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2022 ◽  
Vol 27 (3) ◽  
pp. 1-23
Mari-Liis Oldja ◽  
Jangryul Kim ◽  
Dowhan Jeong ◽  
Soonhoi Ha

Although dataflow models are known to thrive at exploiting task-level parallelism of an application, it is difficult to exploit the parallelism of data, represented well with loop structures, since these structures are not explicitly specified in existing dataflow models. SDF/L model overcomes this shortcoming by specifying the loop structures explicitly in a hierarchical fashion. We introduce a scheduling technique of an application represented by the SDF/L model onto heterogeneous processors. In the proposed method, we explore the mapping of tasks using an evolutionary meta-heuristic and schedule hierarchically in a bottom-up fashion, creating parallel loop schedules at lower levels first and then re-using them when constructing the schedule at a higher level. The efficiency of the proposed scheduling methodology is verified with benchmark examples and randomly generated SDF/L graphs.

2022 ◽  
Vol 73 ◽  
pp. 276-281
Marta M Maciel ◽  
Tiago R Correia ◽  
Mariana Henriques ◽  
João F Mano

2022 ◽  
Vol 66 ◽  
pp. 125-139
Keyu Bao ◽  
Lisa-Marie Bieber ◽  
Sandra Kürpick ◽  
Mamy Harimisa Radanielina ◽  
Rushikesh Padsala ◽  

2022 ◽  
Vol 6 (POPL) ◽  
pp. 1-29
Anders Miltner ◽  
Adrian Trejo Nuñez ◽  
Ana Brendel ◽  
Swarat Chaudhuri ◽  
Isil Dillig

We present a novel bottom-up method for the synthesis of functional recursive programs. While bottom-up synthesis techniques can work better than top-down methods in certain settings, there is no prior technique for synthesizing recursive programs from logical specifications in a purely bottom-up fashion. The main challenge is that effective bottom-up methods need to execute sub-expressions of the code being synthesized, but it is impossible to execute a recursive subexpression of a program that has not been fully constructed yet. In this paper, we address this challenge using the concept of angelic semantics. Specifically, our method finds a program that satisfies the specification under angelic semantics (we refer to this as angelic synthesis), analyzes the assumptions made during its angelic execution, uses this analysis to strengthen the specification, and finally reattempts synthesis with the strengthened specification. Our proposed angelic synthesis algorithm is based on version space learning and therefore deals effectively with many incremental synthesis calls made during the overall algorithm. We have implemented this approach in a prototype called Burst and evaluate it on synthesis problems from prior work. Our experiments show that Burst is able to synthesize a solution to 94% of the benchmarks in our benchmark suite, outperforming prior work.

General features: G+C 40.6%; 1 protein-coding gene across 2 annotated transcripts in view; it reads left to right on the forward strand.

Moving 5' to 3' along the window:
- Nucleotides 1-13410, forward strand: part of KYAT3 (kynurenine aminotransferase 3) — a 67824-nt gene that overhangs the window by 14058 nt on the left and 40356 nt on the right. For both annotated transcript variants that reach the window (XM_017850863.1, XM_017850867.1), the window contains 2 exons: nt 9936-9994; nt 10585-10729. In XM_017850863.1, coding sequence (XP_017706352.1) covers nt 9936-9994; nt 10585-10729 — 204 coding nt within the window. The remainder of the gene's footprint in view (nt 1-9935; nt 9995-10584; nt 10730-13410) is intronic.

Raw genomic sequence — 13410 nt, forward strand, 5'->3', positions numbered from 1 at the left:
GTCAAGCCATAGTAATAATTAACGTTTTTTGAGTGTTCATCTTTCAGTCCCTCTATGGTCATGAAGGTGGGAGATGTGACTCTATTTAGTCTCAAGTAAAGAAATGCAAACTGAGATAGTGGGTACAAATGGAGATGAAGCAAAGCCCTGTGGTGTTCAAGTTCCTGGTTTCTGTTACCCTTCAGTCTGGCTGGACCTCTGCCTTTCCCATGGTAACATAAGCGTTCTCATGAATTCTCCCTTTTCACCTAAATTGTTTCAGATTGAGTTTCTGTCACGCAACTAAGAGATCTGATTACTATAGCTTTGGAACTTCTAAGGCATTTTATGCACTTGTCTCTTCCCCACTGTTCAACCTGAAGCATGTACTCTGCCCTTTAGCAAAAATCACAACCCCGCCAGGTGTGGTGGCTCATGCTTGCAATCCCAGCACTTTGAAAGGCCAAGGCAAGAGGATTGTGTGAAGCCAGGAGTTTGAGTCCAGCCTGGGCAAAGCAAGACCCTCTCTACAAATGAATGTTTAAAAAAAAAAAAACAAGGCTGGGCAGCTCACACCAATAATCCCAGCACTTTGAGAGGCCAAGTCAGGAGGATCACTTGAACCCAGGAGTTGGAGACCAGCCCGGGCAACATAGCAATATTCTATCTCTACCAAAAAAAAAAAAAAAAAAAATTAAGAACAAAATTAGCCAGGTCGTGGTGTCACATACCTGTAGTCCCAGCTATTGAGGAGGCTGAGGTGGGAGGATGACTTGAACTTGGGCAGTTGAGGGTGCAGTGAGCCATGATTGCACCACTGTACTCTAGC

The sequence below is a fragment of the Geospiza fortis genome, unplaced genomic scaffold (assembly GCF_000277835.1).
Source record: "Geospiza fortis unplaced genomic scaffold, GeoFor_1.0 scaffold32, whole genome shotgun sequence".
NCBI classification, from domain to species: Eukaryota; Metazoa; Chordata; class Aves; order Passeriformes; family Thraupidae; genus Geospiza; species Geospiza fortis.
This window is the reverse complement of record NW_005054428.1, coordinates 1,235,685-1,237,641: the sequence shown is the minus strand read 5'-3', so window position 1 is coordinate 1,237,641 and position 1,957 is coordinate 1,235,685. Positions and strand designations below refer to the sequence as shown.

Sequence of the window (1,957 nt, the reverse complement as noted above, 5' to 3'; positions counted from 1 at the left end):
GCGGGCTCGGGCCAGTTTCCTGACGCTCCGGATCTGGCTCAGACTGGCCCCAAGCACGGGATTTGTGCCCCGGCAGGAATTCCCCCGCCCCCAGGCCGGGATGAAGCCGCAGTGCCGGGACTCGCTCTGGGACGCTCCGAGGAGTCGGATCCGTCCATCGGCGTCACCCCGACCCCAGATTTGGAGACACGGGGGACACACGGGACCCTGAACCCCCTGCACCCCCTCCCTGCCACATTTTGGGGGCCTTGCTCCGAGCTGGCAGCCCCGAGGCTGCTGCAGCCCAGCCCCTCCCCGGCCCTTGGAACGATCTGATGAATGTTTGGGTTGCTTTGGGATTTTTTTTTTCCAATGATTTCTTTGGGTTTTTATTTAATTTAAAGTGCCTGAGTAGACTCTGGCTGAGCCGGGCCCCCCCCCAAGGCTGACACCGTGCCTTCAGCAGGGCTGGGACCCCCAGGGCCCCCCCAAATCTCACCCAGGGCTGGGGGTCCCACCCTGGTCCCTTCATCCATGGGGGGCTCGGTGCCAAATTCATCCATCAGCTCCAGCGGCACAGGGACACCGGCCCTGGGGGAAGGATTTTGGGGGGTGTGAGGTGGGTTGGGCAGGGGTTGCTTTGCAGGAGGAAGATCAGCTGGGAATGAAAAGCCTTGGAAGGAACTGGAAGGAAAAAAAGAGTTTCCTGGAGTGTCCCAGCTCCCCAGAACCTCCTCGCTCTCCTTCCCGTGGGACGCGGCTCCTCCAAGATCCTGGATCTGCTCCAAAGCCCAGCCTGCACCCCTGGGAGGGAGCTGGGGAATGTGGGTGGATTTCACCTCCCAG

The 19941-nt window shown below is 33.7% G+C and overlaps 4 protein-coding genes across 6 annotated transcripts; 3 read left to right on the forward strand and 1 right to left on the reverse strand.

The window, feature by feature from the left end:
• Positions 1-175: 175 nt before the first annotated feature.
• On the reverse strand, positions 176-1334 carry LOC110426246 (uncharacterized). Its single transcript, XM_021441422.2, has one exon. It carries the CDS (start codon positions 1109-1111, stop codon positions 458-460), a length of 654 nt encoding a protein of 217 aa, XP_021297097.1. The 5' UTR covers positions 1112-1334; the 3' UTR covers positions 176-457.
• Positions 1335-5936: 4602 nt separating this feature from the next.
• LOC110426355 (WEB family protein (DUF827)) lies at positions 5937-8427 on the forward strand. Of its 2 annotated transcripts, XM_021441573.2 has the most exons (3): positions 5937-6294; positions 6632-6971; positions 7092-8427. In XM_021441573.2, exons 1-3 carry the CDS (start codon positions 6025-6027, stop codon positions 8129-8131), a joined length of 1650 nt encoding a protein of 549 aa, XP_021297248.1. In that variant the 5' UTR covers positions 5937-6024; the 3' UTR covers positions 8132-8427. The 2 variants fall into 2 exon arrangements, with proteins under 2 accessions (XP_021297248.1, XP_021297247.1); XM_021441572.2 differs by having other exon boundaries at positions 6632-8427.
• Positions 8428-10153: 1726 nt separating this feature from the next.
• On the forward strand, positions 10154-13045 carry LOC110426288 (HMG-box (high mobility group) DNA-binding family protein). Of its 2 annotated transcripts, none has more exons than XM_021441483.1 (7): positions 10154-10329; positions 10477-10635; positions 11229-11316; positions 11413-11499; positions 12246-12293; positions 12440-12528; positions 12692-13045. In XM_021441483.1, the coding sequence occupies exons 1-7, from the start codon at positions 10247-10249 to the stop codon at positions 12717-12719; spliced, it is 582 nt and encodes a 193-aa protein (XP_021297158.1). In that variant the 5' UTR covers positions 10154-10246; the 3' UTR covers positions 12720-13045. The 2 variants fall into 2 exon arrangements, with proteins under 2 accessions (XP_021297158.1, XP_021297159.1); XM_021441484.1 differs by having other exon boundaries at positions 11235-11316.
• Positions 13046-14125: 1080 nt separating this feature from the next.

2022 ◽  
pp. 146144482110678
Anat Leshnick

Much research has documented how global technologies and platforms are part of specific cultures and reflect local values. In this study, I examine the case of Hebrew Wikipedia as representative of localization that is neither top-down (producer-driven) nor bottom-up (user-driven); but rather, it is implemented by mid-level, self-selecting bureaucratic administrators in an ongoing process that is driven by their own perceptions of Wikipedia’s mission. Through an analysis of Hebrew Wikipedia’s deletion discussion pages—in which editors decide what information should be excluded from Wikipedia—I demonstrate how national ideology customarily triumphs over the global, communitarian ethos of the Wikipedia project. Even when decisions are aligned with a more “global” agenda, editors still portray their choices as congruent with the national cause through strategic use of depersonalized discourses about Wikipedia’s policies. I thus argue that global, seemingly “neutral” policies can provide a discursive framework that conceals questions about the power of local ideologies.

2022 ◽  
Vol 11 ◽  
Ruoxi Xie ◽  
Changqiang Wu ◽  
Lu Yang ◽  
Peng Mi ◽  
Dong-Hyun Kim ◽  

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